My father wanted me to pursue a music career when I was in my early 20s. However, I took time to convince him that what I wanted was to join the retail line – in particular, Robinsons.
I joined the retail line because I enjoy meeting people from all walks of life and I love making connections and interacting with customers. Over the years, it has given me immense job satisfaction to be able to turn demanding customers into loyal customers. Recently, when my picture was published in the newspapers, some customers took the trouble to cut them out and presented them personally to me.
What made you decide to continue in the workforce even after reaching your retirement age?
I felt that working beyond retirement age is a more productive use of time. Robinsons re-employed me when I reached my retirement age, and it worked out well. I would get bored easily if I stayed at home. Moreover, all my friends who have been working with me for so many years are still working in Robinsons. To me, I look forward to reporting for work and be with my friends everyday! I also look forward to meeting my customers whom I have gotten to know on a personal basis.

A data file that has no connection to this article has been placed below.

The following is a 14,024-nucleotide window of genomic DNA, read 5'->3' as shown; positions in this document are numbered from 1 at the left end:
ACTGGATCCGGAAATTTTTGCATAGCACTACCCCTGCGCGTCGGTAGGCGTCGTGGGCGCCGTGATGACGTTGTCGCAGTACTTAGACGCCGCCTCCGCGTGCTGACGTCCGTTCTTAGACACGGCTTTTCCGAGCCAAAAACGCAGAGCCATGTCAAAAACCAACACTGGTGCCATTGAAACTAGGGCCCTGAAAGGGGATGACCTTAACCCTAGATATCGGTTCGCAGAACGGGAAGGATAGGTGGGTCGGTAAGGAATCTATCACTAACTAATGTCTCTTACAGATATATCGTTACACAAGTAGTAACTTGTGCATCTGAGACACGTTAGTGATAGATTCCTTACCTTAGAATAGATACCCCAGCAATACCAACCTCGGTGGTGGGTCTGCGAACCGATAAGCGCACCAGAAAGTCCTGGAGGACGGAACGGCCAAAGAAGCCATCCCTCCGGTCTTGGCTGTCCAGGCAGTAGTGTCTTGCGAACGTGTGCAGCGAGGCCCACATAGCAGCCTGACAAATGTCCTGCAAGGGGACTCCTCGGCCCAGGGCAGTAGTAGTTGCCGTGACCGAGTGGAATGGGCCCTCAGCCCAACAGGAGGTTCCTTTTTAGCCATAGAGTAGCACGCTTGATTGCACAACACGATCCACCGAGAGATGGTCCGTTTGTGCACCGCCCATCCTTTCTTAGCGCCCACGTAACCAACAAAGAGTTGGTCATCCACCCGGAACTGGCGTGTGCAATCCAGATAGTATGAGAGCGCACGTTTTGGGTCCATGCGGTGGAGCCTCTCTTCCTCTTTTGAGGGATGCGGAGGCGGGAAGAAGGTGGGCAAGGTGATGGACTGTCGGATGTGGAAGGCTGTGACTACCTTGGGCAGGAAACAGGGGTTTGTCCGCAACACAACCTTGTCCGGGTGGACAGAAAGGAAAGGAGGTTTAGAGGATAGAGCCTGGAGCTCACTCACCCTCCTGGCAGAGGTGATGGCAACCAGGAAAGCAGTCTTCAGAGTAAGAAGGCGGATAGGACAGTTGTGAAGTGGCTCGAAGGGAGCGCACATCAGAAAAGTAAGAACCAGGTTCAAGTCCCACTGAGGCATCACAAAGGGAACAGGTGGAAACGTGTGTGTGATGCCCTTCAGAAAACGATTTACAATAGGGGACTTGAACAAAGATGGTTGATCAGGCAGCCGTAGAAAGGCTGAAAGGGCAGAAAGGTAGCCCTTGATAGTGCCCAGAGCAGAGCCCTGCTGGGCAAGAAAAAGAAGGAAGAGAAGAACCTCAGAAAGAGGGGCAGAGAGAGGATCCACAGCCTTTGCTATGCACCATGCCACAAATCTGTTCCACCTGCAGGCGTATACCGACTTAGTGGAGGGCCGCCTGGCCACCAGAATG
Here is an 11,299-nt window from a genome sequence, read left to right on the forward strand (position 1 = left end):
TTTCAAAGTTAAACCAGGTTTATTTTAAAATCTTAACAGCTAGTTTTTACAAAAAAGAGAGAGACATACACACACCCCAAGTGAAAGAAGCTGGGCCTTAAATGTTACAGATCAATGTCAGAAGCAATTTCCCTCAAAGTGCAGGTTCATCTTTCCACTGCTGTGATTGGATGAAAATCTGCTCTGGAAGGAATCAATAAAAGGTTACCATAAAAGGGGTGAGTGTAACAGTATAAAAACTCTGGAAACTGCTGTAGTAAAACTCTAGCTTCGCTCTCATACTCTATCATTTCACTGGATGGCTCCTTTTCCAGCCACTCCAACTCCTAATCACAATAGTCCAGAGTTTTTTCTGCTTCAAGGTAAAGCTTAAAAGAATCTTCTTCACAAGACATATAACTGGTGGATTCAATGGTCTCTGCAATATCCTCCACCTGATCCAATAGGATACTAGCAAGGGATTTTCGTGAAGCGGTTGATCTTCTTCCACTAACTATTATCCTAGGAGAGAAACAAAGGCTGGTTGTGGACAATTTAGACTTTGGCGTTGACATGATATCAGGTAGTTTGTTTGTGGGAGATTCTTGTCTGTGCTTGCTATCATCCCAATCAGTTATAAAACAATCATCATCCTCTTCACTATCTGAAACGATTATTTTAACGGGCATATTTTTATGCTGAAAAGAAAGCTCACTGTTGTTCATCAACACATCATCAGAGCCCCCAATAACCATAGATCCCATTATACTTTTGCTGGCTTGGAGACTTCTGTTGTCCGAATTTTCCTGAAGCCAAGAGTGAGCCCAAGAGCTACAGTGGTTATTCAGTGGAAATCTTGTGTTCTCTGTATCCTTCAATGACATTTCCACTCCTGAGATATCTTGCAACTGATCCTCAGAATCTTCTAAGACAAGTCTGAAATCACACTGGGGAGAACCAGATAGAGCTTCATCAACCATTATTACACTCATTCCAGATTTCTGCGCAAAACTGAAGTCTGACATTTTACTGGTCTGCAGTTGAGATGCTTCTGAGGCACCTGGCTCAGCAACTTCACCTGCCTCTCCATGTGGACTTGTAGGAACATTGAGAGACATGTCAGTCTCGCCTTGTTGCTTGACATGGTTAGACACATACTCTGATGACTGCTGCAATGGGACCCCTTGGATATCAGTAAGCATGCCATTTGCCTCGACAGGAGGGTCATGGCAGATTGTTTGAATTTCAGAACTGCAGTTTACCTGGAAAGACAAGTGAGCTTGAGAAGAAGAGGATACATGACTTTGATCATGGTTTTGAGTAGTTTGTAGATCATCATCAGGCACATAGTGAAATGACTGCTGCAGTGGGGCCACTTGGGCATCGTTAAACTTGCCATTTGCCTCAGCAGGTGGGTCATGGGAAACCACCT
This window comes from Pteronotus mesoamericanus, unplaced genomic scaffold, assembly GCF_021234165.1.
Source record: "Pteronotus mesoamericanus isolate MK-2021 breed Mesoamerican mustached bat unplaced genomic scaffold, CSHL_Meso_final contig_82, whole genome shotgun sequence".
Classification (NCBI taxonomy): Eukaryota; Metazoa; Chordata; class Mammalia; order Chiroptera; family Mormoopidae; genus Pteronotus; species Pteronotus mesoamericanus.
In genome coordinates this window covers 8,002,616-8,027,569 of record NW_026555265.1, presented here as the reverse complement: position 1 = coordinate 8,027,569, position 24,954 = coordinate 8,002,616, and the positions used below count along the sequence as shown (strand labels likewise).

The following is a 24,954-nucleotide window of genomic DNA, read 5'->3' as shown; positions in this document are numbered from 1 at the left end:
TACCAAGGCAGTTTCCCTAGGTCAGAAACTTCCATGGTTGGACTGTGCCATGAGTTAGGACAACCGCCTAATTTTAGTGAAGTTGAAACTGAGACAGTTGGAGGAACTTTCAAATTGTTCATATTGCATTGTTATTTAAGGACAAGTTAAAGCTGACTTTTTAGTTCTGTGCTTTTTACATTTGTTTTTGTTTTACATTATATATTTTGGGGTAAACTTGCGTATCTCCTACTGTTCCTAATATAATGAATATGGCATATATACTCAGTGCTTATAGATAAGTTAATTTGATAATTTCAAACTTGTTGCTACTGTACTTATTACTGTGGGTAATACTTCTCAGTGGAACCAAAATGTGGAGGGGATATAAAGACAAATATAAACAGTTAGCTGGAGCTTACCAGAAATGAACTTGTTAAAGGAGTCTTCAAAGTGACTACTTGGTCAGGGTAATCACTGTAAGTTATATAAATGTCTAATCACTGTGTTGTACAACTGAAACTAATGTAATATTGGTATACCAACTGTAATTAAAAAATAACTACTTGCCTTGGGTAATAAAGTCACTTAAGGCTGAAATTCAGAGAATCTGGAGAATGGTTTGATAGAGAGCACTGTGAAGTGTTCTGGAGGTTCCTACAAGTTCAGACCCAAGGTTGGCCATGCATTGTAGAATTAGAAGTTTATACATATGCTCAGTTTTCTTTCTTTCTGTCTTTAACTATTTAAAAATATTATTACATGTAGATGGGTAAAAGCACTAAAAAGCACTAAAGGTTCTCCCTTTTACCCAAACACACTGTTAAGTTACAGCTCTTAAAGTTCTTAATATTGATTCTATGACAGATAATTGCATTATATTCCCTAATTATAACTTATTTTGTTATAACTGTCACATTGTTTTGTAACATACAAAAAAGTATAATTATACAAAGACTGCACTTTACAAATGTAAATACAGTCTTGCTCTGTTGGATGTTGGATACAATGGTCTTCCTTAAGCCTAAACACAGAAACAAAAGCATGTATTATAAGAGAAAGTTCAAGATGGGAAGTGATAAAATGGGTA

I noticed at 60, you were a senior sales supervisor but now at 71, you are senior sales associate. I am assuming this means you are now on the floor and not at a desk. Did you want this change?
Regardless whether I was a senior sales supervisor or a senior sales associate at the Men’s Department now, I am hardly at my desk. A majority of my time is spent on the sales floor. I usually work in various different areas in the Men’s Department including sporting goods, men’s shoes, luggage, etc. It is important to know the different merchandise that Robinsons offers.